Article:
To verify that the amplitude of the dynamic monopolar deformation that gives agreement with the experiments is physically justified, we use a harmonic oscillator model of a particle attached to an interface by capillary force41 (Supplementary Note 2). The dimensionless displacement x of the particle relative to its equilibrium position provides an estimate of the amplitude of the monopolar deformation, Q0/a. The normalised relative displacement Q0/a as a function of the oscillation frequency f = ω/2π is shown in Fig. 4b for four cases, using limiting values of the mass m and spring constant γ corresponding to the experimental parameters (grey lines: a = 1 μm; black lines: a = 5 μm; solid lines: γ = 73 mN/m; dashed lines: γ = 25 mN/m). In the range of frequencies used in the experiments, highlighted by the shaded area, the monopole amplitude varies from Q0/a ~ 10−3, up to Q0/a ~ 1. In the range Q0/a ~ 10−2–10−1 (red shaded area in Fig. 4b), the monopole amplitude is sufficiently large to drive capillary interactions between particles, as has been observed in experiments with heavy particles42. The value Q0/a = 7 × 10−2 used in the simulations of Fig. 2 is therefore justified. For amplitudes smaller than Q0/a ~ 10−2 (blue shaded area in Fig. 4b), the interface deformation is expected to be insufficient to drive significant interactions. For Q0/a ~ 1 and larger, detachment of particles from the interface can be expected27,41.

Conditions for string formation in simulations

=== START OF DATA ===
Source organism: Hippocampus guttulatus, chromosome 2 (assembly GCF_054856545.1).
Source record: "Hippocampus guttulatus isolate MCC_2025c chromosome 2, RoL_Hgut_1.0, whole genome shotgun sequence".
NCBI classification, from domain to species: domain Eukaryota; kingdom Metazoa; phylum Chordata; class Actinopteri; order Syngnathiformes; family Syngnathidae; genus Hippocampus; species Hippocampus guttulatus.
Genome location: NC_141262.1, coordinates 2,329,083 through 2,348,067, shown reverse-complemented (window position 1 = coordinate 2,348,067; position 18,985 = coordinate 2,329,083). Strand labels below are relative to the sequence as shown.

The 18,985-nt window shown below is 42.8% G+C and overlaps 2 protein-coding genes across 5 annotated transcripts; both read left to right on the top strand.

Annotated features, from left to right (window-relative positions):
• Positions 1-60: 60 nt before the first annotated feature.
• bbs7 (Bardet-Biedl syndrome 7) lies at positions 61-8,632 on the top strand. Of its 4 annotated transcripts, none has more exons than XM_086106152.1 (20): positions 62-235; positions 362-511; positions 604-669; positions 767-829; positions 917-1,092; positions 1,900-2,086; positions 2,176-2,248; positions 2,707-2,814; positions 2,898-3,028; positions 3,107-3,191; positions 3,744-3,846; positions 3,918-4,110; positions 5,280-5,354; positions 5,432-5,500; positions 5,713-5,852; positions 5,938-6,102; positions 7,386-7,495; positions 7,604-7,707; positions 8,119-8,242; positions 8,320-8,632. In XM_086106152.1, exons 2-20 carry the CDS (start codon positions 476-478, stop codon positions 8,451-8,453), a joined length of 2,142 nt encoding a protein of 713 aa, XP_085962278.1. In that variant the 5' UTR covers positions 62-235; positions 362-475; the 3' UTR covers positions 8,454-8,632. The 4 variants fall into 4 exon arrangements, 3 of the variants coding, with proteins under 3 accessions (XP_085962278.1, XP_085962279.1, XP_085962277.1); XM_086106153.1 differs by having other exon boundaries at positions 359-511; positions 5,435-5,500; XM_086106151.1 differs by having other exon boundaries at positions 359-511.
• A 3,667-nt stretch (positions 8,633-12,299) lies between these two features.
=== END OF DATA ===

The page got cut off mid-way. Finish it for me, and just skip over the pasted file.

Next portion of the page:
Discrete particle simulations predict string formation for physically realistic values of the monopole amplitude, Q0, and of the pre-factor of the hydrodynamic interaction, β, which are the two unknown parameters in Eq. (1). We performed a parametric study for values of β varying over more than one order of magnitude, and values of Q0 varying in the range predicted by the harmonic oscillator model. The results are presented in the regime map in Fig. 4d. The microstructure obtained after 1000 cycles is classified according to the values of p(n) and g(r) as either an aggregated network (blue diamonds), a network of strings (red squares), or an ordered lattice (black circles). The final microstructure is found not to depend very strongly on the parameter β. However if β = 0 the structure does not evolve from an aggregated network, suggesting that repulsive hydrodynamic interactions are responsible for the break-up of the initially aggregated structure. The emergence of strings depends strongly on Q0/a, which determines the magnitude of the monopole–monopole attractive force, of the directional monopole–quadrupole interaction, and of the repulsive hydrodynamic force (see Eq. (1)). An aggregated network is obtained when dynamic effects are not important (Q0/a 10−2), and capillary interactions between permanent quadrupoles dominate, giving a final structure that remains similar to the initial structure. Formation of strings is predicted for Q0/a ~ 10−2–10−1, which is indeed the range in which monopolar deformations are sufficiently large to cause capillary interactions42. When the monopole amplitude exceeds a critical value, Q0/a 10−1, the repulsive hydrodynamic interactions are found to dominate, leading to the formation of an ordered lattice. This ordered structure is never observed in the experiments, likely because it is in the range of deformations where particle expulsion occurs. Additional simulations are shown in Fig. 5 for limiting cases where only one type of interaction is included in the model. These results highlight the effect of each type of interaction on the final microstructure.